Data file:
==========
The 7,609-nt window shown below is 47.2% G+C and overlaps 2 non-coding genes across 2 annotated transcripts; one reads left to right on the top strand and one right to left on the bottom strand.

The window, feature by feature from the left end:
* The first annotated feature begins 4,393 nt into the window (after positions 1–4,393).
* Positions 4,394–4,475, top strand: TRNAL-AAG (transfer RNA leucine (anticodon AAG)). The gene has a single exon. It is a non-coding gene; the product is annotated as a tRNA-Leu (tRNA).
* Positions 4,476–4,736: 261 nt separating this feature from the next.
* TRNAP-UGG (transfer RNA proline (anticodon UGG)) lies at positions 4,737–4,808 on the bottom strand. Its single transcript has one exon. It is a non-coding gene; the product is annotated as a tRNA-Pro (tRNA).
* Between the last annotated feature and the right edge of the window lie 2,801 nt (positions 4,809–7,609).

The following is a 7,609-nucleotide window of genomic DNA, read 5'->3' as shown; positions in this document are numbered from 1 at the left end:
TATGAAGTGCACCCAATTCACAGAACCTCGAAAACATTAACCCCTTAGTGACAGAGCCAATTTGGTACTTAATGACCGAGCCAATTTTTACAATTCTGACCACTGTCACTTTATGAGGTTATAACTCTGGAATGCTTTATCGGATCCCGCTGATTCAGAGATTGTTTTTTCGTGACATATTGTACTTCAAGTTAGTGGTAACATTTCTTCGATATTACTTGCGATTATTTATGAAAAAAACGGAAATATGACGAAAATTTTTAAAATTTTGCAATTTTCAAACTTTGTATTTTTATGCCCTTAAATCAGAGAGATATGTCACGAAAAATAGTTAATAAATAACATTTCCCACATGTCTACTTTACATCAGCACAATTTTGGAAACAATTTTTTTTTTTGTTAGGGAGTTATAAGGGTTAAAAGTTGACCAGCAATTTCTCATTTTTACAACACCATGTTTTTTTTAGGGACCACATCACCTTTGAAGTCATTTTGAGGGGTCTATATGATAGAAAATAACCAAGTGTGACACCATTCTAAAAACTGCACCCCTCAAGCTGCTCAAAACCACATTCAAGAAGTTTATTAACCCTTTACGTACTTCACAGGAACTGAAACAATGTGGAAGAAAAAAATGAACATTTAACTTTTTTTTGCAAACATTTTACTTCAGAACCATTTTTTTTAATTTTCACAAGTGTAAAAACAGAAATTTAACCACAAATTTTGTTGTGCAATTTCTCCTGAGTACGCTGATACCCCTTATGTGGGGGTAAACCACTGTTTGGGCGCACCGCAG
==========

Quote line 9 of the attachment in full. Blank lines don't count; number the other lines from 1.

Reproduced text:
TATGAAGTGCACCCAATTCACAGAACCTCGAAAACATTAACCCCTTAGTGACAGAGCCAATTTGGTACTTAATGACCGAGCCAATTTTTACAATTCTGACCACTGTCACTTTATGAGGTTATAACTCTGGAATGCTTTATCGGATCCCGCTGATTCAGAGATTGTTTTTTCGTGACATATTGTACTTCAAGTTAGTGGTAACATTTCTTCGATATTACTTGCGATTATTTATGAAAAAAACGGAAATATGACGAAAATTTTTAAAATTTTGCAATTTTCAAACTTTGTATTTTTATGCCCTTAAATCAGAGAGATATGTCACGAAAAATAGTTAATAAATAACATTTCCCACATGTCTACTTTACATCAGCACAATTTTGGAAACAATTTTTTTTTTTGTTAGGGAGTTATAAGGGTTAAAAGTTGACCAGCAATTTCTCATTTTTACAACACCATGTTTTTTTTAGGGACCACATCACCTTTGAAGTCATTTTGAGGGGTCTATATGATAGAAAATAACCAAGTGTGACACCATTCTAAAAACTGCACCCCTCAAGCTGCTCAAAACCACATTCAAGAAGTTTATTAACCCTTTACGTACTTCACAGGAACTGAAACAATGTGGAAGAAAAAAATGAACATTTAACTTTTTTTTGCAAACATTTTACTTCAGAACCATTTTTTTTAATTTTCACAAGTGTAAAAACAGAAATTTAACCACAAATTTTGTTGTGCAATTTCTCCTGAGTACGCTGATACCCCTTATGTGGGGGTAAACCACTGTTTGGGCGCACCGCAG